National security and civil liberties

  • August 8, 2014
    Guest Post

    by Raha Wala, Senior Counsel, Defense & Intelligence, Human Rights First

    Last week President Obama admitted what most people have long known—that, in the president’s words, “we tortured some folks” after 9/11 in a bid to thwart future terrorist plots.  The president was referring to a soon-to-be released report by the Senate Select Committee on Intelligence (SSCI) that documents the CIA’s use of torture and cruel, inhuman, or degrading treatment at secret “black sites” around the world in the wake of the 9/11 attacks. But the CIA has resisted and even undermined oversight on this critical issue from the beginning. And now current and former CIA leaders appear poised to mount a “counterattack” to undermine the report’s key findings and defend the so-called “enhanced interrogation” program. President Obama can’t let that happen.  He should direct members of his administration, including CIA Director Brennan, to get in line with the anti-torture policy he laid out when he—as one of his first official acts as president—signed an Executive Order shuttering the CIA black sites and banning torture and other forms of cruel treatment. 

    The SSCI report is the result of a five-year inquiry into the CIA rendition, detention and interrogation program; it began when the committee discovered that the CIA had disregarded warnings from the White House and destroyed videotapes of waterboarding and other brutal torture sessions. The report—a voluminous account, at 6,700 pages—is based on a review of more than 6 million pages of official documents, and is said to conclude that interrogations in the CIA program were much more widespread and brutal than previously known, and much less effective at gathering intelligence to stop terrorist plots than proponents of so-called “enhanced interrogation” claim. The report will show, for example, how the interrogation program played no meaningful role in gathering intelligence to help discover Osama Bin Laden’s whereabouts. It is also said to document how the CIA systematically misled Congress, the Department of Justice, and the White House about the effectiveness of the program. Senator Dianne Feinstein, Chair of the SSCI, has called the investigation into the CIA’s use of torture one of the most significant in the history of the United States Senate, and the most important oversight activity ever conducted by the SSCI. The executive summary, findings and conclusions of the SSCI report—about 600 pages of material—are set to be released in the coming weeks.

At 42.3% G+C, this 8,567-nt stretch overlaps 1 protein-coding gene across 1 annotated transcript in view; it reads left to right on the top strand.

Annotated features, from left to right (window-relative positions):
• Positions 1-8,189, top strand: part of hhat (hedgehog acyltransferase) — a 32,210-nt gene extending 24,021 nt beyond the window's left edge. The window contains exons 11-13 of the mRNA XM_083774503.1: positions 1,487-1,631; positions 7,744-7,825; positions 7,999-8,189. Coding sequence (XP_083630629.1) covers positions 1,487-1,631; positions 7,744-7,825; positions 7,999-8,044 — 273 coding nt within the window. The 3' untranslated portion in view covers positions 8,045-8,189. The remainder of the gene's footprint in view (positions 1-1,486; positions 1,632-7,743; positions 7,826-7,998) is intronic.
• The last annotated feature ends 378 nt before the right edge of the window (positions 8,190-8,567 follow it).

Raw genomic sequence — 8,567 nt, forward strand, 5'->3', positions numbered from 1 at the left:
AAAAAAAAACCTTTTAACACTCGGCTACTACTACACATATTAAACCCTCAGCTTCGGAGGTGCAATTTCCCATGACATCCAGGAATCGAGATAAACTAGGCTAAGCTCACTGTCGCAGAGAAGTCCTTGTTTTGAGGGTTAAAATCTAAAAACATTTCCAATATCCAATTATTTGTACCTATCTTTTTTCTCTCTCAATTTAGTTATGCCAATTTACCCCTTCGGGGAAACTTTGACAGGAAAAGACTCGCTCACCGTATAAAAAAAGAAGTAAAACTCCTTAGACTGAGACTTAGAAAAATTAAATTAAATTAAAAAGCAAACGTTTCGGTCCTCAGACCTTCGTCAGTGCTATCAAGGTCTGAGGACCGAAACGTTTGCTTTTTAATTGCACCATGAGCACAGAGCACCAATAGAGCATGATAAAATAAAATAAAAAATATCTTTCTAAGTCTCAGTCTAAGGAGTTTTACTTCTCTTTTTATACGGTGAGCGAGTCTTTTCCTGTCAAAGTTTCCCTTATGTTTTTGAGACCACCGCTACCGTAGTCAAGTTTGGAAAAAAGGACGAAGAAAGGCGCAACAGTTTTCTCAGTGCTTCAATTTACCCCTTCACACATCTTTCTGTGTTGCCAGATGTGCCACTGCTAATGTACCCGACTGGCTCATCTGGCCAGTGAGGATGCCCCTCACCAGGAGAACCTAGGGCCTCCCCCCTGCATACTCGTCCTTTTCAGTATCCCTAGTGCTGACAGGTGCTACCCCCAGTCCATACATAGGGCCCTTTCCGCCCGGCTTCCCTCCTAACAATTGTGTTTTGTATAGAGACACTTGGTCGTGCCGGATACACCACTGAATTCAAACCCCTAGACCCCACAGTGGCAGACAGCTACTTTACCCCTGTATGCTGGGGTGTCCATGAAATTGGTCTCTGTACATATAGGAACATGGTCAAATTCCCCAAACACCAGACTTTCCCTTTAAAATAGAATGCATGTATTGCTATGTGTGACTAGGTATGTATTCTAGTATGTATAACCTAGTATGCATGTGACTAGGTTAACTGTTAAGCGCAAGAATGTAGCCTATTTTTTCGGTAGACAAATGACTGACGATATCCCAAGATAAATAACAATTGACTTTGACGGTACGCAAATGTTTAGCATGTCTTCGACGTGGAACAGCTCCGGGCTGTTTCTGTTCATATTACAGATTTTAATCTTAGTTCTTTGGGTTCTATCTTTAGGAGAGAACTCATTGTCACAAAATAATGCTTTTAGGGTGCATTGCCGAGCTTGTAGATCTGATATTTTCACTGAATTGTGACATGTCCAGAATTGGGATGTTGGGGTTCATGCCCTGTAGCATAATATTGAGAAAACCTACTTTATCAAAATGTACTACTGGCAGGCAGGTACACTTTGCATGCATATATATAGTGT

• August 1, 2014

    by Ellery Weil

    The New York Times Editorial Board discusses a recent decision by the National Labor Relations Board general counsel which found McDonald’s jointly responsible for the treatment of its workers at all of its franchises and argues that this should spur an increase in wages for fast food workers.

    Writing for SCOTUSblog, Lyle Denniston reports that challengers of the provision of the Affordable Care Act which provides subsides to those who obtain health insurance via the federal exchange are rushing their case to the Supreme Court, after two federal appellate courts delivered opposite rulings on the issue last month..

    At Politico, Laura W. Murphy compares attempts to reform the National Security Agency in the wake of revelations about the scope of its spying to successful efforts to limit the disparities in drug sentencing born from the War on Drugs.

    Benjamin Wittes writes at Lawfare about the CIA inspector general’s report regarding alleged hacking of Senate Select Committee on Intelligence (SSCI) staff files and records by the CIA.

  • July 9, 2014

    by Paul Guequierre

    Must it be that we have to make a choice between national security and constitutional principles? It’s a question that has been asked by people from across the political spectrum for generations. But after 9/11 senators and representatives from both political parties strongly backed the sweeping PATRIOT Act, which would help exponentially grow the federal government’s spying apparatus. Far removed from 9/11 and with much more information about the federal government’s eavesdropping operations, more people and groups are questioning the government's motives and mechanisms for spying on Americans.